Skye is an environmental science major from Salem, Oregon, and Joshua is a biology major from Elkhart, Indiana. Both worked with a local aquatic biologist doing electro-fishing and fish research.
Skye and Joshua worked with the City of Elkhart’s aquatic biology program as part of the stream survey team, doing fish surveys throughout the St. Joseph watershed using a technique called electrofishing. The data collected was part of a longitudinal study with data collected annually for the past 20 years to access the quality of the rivers and streams in the area.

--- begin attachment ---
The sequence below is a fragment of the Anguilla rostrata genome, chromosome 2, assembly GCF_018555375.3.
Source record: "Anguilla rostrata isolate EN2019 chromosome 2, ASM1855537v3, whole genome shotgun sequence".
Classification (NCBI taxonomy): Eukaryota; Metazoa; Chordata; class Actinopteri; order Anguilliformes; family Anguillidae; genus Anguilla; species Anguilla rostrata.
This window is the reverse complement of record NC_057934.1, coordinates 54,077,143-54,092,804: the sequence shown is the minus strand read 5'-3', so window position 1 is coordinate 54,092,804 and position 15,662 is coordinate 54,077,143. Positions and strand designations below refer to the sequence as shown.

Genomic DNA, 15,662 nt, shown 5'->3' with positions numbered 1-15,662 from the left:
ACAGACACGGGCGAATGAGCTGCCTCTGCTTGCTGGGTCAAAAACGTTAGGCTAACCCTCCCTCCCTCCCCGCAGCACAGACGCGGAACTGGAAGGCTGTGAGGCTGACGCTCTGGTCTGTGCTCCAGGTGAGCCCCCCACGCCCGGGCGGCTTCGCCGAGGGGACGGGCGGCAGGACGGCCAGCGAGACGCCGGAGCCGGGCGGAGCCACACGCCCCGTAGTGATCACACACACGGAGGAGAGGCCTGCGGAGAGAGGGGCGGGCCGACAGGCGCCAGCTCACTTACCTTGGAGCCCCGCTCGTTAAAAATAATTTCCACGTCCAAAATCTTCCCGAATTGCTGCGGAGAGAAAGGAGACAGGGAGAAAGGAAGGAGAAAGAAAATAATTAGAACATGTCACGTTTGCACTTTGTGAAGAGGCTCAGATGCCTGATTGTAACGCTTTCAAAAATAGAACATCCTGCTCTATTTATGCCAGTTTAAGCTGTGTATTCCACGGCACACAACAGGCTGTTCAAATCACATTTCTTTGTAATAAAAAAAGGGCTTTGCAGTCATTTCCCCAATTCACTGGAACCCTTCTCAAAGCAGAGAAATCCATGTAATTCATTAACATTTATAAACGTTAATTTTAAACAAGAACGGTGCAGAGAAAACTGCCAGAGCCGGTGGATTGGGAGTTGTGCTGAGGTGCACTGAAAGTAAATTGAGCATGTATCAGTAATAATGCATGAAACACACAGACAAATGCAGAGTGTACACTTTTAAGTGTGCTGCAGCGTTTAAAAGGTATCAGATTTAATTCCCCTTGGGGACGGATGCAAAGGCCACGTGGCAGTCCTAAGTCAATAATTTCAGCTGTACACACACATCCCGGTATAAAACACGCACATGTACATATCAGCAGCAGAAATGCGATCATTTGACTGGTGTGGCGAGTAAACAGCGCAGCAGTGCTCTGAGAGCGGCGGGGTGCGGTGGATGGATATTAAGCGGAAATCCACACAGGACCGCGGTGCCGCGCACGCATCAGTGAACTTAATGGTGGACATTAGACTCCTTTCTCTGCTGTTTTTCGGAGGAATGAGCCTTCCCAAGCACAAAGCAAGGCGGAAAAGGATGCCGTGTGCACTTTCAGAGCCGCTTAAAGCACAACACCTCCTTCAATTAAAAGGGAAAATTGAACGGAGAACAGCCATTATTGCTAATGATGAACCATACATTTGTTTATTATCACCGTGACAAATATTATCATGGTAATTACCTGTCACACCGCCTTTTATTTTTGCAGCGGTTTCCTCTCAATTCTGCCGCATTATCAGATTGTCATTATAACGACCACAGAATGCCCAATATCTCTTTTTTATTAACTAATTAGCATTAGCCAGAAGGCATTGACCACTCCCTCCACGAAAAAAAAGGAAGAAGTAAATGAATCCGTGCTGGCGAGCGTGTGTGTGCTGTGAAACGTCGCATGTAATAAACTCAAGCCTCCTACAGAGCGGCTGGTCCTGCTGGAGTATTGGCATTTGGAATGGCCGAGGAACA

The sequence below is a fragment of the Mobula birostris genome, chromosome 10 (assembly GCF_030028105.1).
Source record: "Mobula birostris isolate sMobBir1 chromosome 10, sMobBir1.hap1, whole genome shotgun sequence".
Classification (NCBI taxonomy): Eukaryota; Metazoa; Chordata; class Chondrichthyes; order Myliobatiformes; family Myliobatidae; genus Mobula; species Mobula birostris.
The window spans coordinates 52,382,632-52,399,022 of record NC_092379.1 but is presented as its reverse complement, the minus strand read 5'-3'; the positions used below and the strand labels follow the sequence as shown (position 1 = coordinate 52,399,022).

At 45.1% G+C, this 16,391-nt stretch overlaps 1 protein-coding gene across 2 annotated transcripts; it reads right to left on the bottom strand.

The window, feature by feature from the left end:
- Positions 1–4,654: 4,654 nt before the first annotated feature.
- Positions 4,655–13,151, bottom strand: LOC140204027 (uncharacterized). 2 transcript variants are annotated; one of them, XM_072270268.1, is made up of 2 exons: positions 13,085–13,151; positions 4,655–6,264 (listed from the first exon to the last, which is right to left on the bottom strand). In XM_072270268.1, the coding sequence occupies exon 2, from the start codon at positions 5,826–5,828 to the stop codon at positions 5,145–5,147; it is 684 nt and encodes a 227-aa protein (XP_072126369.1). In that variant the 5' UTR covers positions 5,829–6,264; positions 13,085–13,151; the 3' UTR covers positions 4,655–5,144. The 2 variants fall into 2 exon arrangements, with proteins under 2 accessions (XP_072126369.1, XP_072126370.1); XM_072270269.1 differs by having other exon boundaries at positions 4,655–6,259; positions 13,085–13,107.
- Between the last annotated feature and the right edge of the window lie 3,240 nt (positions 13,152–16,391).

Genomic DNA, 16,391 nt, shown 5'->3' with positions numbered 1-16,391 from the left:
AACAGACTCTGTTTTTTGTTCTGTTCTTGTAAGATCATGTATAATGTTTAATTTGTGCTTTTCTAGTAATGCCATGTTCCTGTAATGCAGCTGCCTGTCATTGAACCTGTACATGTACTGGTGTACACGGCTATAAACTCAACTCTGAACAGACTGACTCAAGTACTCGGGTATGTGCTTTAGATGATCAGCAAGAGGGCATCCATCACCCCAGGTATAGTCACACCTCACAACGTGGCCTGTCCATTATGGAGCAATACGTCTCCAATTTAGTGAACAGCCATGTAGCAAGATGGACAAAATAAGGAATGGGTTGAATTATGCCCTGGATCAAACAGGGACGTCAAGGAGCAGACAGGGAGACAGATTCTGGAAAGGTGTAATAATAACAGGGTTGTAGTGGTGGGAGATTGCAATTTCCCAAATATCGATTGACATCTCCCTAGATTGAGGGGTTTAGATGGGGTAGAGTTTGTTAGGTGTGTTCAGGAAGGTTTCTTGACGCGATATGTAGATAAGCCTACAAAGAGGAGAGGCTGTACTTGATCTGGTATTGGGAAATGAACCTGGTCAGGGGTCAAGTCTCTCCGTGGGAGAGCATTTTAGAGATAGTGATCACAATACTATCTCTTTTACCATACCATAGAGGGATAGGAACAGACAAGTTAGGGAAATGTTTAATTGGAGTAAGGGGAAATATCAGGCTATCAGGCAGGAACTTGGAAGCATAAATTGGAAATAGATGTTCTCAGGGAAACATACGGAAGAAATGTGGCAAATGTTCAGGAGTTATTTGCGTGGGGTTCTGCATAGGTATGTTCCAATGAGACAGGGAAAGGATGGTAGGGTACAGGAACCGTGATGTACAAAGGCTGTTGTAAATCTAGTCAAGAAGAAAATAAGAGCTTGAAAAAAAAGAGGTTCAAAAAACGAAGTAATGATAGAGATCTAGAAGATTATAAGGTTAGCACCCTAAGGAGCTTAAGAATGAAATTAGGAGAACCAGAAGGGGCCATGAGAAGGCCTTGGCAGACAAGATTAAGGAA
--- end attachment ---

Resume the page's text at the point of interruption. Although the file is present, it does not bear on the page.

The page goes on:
“We use a generator that powers a pulse that sends electricity to the electrodes, which then stuns the fish,” Schwalm said. “Then we net them and place them into a live well. When we finished gathering the fish we head to land and process the fish.”
“Most of our time was spent in the field collecting fish, IDing them and recording length and weight,” McKinnell said. “We also did a good amount of lab work pressing and aging bass scales, vouchering fish for the alcohol preservation museum, macroinvertebrate identification and tissue samples to test for chemicals. Throughout the summer we participated in community outreach at local festivals and gave presentations to local school groups and day camps about the importance of rivers and fish diversity.”